All Care Guides

Pyoderma

Pyoderma is a bacterial infection of the skin. It can occur when the skin’s natural defenses break down, allowing common skin bacteria to multiply out of control (called overgrowth). Bacteria from another source may also take hold when given the opportunity. Other organisms, such as yeast and fungal organisms, can take advantage of the skin changes that occur with pyoderma and establish their own infections. Dogs and cats of any age can be affected by pyoderma.

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Pyometra

Pyometra is a severe bacterial infection of the uterus that can be potentially life threatening. The condition is most common in older, unspayed female dogs that have never had a litter, but it can occur in any female dog or cat that has not been spayed. In dogs, pyometra is most likely to happen in the first few weeks to months after a heat cycle.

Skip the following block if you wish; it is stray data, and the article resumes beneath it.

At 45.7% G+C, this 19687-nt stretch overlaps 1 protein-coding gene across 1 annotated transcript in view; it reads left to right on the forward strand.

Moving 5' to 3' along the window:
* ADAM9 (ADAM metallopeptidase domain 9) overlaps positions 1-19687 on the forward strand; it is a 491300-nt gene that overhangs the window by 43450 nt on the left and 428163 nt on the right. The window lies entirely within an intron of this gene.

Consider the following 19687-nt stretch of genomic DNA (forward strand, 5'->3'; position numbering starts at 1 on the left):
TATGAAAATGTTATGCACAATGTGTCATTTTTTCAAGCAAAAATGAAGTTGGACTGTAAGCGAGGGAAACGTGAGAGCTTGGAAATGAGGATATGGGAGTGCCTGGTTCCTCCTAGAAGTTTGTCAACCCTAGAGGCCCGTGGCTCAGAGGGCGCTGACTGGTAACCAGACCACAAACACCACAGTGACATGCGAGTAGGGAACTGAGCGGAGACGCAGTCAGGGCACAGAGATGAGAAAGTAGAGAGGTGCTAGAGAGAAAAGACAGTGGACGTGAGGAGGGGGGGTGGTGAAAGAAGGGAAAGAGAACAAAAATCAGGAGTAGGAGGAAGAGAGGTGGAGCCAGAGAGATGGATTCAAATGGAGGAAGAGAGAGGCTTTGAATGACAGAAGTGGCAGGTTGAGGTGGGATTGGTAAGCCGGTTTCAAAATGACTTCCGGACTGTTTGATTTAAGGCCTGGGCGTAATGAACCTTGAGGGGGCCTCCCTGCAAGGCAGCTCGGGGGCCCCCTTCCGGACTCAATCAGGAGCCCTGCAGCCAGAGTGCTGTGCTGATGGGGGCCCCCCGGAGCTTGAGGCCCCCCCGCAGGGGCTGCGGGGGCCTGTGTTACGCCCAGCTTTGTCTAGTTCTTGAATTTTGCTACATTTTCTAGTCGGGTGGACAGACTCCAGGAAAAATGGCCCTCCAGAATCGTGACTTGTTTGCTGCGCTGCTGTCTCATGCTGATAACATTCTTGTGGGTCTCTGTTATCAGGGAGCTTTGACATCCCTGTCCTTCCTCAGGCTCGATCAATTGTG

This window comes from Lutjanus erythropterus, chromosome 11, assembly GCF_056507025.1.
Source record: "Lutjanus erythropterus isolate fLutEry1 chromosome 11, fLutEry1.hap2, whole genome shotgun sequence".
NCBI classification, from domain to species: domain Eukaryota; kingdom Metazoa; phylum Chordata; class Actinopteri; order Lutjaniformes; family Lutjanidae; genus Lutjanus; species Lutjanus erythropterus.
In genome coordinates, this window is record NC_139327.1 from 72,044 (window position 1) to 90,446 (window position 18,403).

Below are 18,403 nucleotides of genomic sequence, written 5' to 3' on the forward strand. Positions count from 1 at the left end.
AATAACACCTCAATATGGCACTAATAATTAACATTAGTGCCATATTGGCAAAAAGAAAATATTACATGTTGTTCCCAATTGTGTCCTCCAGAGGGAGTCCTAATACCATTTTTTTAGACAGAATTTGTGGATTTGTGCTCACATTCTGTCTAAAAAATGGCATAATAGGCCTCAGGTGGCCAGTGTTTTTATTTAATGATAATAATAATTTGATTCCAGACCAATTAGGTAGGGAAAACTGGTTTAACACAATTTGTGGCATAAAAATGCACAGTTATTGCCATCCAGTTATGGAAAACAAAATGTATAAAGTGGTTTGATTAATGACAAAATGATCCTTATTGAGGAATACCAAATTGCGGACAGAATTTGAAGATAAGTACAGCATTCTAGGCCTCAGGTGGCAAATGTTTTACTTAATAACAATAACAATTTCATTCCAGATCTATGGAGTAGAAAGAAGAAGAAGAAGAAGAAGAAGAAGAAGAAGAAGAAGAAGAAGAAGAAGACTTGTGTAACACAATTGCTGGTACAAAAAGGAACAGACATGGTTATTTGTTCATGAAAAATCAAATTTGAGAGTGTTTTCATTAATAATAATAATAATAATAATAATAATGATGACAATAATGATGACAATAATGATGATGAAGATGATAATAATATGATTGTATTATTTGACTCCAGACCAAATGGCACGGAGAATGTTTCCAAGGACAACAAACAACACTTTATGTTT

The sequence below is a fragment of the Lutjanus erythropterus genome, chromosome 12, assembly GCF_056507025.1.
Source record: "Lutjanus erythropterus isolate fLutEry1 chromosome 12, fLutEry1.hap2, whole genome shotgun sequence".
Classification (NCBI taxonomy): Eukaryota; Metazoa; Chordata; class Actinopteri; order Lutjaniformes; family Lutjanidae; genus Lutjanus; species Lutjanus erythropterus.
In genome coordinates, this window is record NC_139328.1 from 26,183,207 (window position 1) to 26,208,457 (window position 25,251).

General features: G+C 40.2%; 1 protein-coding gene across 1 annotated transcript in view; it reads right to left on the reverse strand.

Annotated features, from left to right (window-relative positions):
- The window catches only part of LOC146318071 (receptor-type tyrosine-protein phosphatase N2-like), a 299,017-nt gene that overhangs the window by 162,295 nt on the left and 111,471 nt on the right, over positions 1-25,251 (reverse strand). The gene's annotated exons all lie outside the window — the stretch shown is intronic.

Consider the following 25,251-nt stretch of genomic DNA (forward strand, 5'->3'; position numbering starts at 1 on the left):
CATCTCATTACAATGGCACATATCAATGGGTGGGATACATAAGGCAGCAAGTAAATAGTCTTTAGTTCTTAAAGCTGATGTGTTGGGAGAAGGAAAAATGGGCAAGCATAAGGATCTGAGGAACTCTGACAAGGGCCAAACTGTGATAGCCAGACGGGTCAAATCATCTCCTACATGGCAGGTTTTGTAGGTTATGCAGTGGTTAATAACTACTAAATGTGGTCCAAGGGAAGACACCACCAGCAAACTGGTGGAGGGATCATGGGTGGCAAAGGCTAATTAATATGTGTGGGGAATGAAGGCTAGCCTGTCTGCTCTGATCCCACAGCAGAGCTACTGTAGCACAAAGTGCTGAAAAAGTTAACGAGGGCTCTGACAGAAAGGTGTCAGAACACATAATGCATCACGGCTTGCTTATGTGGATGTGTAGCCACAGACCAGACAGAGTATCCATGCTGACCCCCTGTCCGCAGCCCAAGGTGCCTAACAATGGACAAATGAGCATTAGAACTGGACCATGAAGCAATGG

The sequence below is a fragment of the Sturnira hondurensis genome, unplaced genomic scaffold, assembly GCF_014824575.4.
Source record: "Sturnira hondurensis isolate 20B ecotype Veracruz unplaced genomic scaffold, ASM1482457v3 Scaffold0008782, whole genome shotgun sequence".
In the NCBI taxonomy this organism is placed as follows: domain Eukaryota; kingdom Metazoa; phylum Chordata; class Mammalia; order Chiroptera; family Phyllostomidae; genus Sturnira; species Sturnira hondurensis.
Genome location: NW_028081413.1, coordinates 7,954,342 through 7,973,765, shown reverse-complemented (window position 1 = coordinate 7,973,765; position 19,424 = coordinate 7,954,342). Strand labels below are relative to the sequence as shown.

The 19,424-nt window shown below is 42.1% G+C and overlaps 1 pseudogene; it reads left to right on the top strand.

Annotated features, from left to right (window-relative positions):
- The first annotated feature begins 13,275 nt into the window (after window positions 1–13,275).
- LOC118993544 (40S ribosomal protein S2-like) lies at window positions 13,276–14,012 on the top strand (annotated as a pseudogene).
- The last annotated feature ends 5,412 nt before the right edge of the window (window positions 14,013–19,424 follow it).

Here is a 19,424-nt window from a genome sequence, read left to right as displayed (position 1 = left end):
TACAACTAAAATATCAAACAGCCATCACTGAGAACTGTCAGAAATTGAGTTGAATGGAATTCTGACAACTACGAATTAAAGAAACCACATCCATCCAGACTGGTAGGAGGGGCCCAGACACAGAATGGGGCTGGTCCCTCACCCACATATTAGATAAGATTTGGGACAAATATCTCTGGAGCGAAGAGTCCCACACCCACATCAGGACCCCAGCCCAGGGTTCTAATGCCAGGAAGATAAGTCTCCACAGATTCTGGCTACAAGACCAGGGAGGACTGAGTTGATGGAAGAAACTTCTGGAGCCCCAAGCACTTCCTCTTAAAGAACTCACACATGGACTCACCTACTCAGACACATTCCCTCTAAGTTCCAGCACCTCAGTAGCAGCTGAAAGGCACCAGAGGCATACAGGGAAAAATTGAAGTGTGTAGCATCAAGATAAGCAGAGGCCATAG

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Radiography

A radiograph (sometimes called an x-ray) is a type of photograph that reveals the body’s bones and internal organs. The procedure for obtaining a radiograph is called radiography.  Radiography is a very useful diagnostic tool for veterinarians because it can help obtain information about almost any organ in the body, including the heart, lungs, and abdominal organs, as well as the bones.

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Rattlesnake Vaccine

Each year, about 150,000 dogs and cats are bit by venomous snakes in the United States. Most bites occur during warmer months (between April and October in the northern hemisphere). Snakebites are painful, and the injected venom can result in tissue swelling, impaired blood clotting, shock, and sometimes death. Treatment may include antivenin (a serum that neutralizes the venom), pain medications, IV fluids, and antibiotics to control secondary infections. Even if the pet recovers, there may be long-term complications.

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Refilling Medications

Many illnesses in pets can require long-term administration of medication, including some very common medical conditions.

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